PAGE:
A DriveNow BMW stands in front of a residential building

Share, drive and enjoy.

For a long time Milan’s inner city resembled a hub of unhealthy air and impending traffic collapse. That’s all over now: the young generation in Italy is turning to car sharing as the new mobility - and is spreading this way of life throughout Europe.

Anyone entering the video room of the traffic surveillance office in the Italian city of Milan should at the same time be listening to the lively Italian Symphony by composer Felix Mendelssohn Bartholdy. The sounds of its strings and wind instruments reflect the flow of movements of passers-by and vehicles on their daily journey through the Italian city. One person parks a car in one of the increasingly free parking spaces and continues on foot, the other has already been told via app that the newly parked vehicle is free, hops in, opens up the parking space again – and drives to another part of the city. It is a coming and going - an almost seamless transition from one means of transport to another.

These picturesque descriptions are confirmed by the statistics: Hardly any car in the core area of Milan’s city centre is parked for more than 15 minutes. Somebody always seems to be waiting to use the vehicle. It is almost like a choreography that translates the proverbial Italian elegance into flowing movement.

This is possible primarily because people in Milan’s inner city use car sharing offerings. “Having your own car is no longer a status symbol here,” says the former mayor of Milan, Giuliano Pisapia. Instead, a dense network of car sharing services is available. SHARE NOW, the joint car sharing service of the BMW Group and Daimler AG, is one of the largest providers, soon to be offering 1,500 vehicles.

The fact that the city of 1.4 million inhabitants is now the trendsetter in sustainable mobility is partly due to consistent urban regulation. Milan was long infamous for its bad air. Enjoying an espresso near the cathedral, admiring Renaissance masterpieces in the Pinacoteca di Brera or strolling in front of the luxurious shop windows in Via Monte Napoleone - for a long time all this was not very pleasurable because of the exhaust fumes and the congested streets. For generations, most Milanese people had taken it for granted that they would have their own car: They were proud of having their own vehicle. And it was fine for it to have an older combustion engine – as long as it was stylish. Exhaust gases weren’t an issue of concern.

Seven years ago it came to the “cesura”, a remarkable change in urban development. Because the increasing number of cars kept causing collapse in the inner city, the authorities imposed a city toll. Since then, drivers have had to pay money every time they drive into the city centre. At the beginning of 2019, the rules were tightened once again: diesel cars are no longer allowed to drive anywhere in the extended city area if they do not have a particulate filter. Old petrol-driven engines are no longer allowed either. This helped to remedy the smog - and opened up the market for car sharing.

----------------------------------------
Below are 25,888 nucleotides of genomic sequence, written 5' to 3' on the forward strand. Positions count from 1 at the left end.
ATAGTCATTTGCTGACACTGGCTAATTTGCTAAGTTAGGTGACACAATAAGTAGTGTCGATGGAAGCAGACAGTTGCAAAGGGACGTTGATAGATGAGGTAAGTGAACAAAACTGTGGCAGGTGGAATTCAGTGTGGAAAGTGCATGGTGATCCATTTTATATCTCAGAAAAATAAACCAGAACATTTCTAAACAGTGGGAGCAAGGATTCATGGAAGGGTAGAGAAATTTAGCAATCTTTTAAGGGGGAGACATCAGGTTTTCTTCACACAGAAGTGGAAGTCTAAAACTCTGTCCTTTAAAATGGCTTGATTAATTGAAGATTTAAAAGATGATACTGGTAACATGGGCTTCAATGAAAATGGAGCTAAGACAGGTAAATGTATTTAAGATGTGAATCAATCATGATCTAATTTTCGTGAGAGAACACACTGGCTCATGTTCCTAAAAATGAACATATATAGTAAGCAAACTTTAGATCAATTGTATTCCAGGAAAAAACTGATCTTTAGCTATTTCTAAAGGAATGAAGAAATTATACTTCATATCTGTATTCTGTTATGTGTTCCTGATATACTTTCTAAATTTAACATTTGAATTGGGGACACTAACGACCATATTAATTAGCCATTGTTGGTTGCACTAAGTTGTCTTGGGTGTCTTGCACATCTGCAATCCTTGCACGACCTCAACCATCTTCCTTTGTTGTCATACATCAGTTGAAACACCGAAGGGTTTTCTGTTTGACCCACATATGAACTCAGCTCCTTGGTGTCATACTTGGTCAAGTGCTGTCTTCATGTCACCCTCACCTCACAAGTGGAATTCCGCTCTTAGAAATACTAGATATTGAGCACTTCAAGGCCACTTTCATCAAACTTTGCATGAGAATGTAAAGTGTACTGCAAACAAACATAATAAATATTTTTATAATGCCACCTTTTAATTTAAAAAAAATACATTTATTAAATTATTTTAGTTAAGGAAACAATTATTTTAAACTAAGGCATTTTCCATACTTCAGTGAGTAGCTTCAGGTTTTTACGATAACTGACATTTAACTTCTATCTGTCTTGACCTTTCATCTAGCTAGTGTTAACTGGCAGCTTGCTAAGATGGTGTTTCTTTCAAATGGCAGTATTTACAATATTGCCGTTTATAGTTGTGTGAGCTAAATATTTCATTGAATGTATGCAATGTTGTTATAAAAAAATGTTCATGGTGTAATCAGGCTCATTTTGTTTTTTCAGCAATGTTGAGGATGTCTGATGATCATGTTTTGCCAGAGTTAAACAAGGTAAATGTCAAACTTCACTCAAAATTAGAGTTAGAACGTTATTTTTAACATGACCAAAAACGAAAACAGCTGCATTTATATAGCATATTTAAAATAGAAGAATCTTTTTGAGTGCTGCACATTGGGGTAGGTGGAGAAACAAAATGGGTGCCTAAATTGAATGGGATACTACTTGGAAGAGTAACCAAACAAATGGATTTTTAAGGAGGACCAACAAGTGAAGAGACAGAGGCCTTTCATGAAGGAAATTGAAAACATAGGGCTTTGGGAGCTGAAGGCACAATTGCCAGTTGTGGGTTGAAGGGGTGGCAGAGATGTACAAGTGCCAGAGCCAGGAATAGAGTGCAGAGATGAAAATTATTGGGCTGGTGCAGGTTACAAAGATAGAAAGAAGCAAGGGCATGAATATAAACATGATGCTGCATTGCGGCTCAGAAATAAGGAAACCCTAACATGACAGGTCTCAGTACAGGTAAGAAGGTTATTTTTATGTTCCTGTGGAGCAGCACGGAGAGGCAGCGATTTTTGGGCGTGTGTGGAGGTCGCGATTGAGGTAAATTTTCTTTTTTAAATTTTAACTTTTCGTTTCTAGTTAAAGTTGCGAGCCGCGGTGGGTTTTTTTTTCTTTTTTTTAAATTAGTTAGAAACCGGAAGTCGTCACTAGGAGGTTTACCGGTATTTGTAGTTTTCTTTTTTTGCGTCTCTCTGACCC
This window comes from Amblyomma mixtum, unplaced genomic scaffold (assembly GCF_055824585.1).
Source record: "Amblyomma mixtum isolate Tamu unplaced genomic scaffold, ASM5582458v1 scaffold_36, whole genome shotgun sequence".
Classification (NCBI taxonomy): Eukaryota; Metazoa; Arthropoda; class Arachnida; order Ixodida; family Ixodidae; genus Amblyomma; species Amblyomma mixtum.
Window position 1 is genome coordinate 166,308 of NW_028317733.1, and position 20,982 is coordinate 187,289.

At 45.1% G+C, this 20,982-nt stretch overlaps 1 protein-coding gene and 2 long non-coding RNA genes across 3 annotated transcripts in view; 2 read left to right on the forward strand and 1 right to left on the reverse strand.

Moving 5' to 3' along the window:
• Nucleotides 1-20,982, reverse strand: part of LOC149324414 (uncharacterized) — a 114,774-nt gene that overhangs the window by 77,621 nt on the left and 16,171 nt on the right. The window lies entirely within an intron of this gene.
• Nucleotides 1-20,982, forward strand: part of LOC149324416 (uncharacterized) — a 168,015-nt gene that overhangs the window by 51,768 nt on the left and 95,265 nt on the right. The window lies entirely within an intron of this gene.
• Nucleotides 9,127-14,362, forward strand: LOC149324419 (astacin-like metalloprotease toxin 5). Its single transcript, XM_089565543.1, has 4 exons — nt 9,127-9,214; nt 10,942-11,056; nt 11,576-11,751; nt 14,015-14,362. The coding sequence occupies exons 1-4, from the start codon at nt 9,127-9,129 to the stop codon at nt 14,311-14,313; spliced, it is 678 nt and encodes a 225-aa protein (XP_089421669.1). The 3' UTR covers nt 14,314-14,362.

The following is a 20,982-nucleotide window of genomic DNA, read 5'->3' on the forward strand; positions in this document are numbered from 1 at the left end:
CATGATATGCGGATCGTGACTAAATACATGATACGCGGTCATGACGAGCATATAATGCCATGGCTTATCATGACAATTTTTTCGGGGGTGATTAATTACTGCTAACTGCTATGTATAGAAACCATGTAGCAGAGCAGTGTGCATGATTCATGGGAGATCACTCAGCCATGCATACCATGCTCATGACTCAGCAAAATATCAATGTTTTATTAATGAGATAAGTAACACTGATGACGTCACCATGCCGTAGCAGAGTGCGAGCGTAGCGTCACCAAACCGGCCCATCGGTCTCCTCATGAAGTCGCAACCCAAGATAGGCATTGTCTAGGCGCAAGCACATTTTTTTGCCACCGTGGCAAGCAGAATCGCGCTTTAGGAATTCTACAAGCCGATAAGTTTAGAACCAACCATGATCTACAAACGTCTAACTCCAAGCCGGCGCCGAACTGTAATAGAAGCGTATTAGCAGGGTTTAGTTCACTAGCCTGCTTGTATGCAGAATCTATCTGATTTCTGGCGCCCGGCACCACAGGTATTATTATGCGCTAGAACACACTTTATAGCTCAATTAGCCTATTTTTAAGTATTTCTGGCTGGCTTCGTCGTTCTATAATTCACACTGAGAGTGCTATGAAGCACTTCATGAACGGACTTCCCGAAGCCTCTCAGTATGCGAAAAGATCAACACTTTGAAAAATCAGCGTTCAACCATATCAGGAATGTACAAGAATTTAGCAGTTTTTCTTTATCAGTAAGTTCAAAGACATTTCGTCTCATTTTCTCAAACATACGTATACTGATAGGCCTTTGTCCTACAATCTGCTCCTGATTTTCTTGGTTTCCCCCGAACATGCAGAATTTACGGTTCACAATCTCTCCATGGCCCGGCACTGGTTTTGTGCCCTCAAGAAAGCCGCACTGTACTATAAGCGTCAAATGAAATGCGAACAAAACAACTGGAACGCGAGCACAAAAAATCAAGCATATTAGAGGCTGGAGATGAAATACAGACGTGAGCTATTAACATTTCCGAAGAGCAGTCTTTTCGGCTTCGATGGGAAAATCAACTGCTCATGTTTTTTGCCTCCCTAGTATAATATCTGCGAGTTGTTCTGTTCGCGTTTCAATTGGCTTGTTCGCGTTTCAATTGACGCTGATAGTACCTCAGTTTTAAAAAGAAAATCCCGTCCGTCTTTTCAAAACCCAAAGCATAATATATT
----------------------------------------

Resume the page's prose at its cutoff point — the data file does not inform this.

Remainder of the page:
“For people who only come to Milan for one or two years, it doesn’t make sense to buy their own car,” says Andrea Leverano, Managing Director of SHARE NOW Italy. “Younger adults rent out their flats through AirBnB, and they in turn use temporary coliving offerings in other cities around the world. For the young generation of Milanese, according to Leverano, it’s perfectly natural to apply this sharing approach to transportation as well. “More than 35 percent of our users are younger than 30, digitally competent and internationally focussed,” says Leverano.

SHARE NOW Italy is filling the demand for this new form of mobility: For example, there are no large-format posters advertising powerful SUVs. Instead, the company is increasingly using social media to provide information, drawing attention not only to the advantages of car sharing itself, but also to other important service offerings. “Above all, this includes an app that we are constantly adapting to keep up with the times,” says Leverano. “High usability is key here. Important information has to be locatable in just a few clicks. When a car is on its way, our customers expect to see where it is in real time.” The environmental aspect also plays a major role for SHARE NOW customers. 20 cars in the fleet are electric - and are increasingly in demand. The number of electric vehicles such as the BMW i3 or the MINI Electric is being constantly increased.

But Leverano is thinking even further, far beyond Milan’s city limits. “Because our target group is mobile, they change their place of residence very frequently. SHARE NOW should already be available in the new city they move to.” And fleet vehicles are also available at airports. “For all this the drivers throughout Europe will only need one account”, says Leverano. And if car sharing is not yet available, then the young customers will become brand ambassadors on their own behalf, the manager hopes. “Young people don’t mince their words: they will demand more opportunities for car sharing from politicians and the city authorities.” After all, even those who don’t use the service will benefit.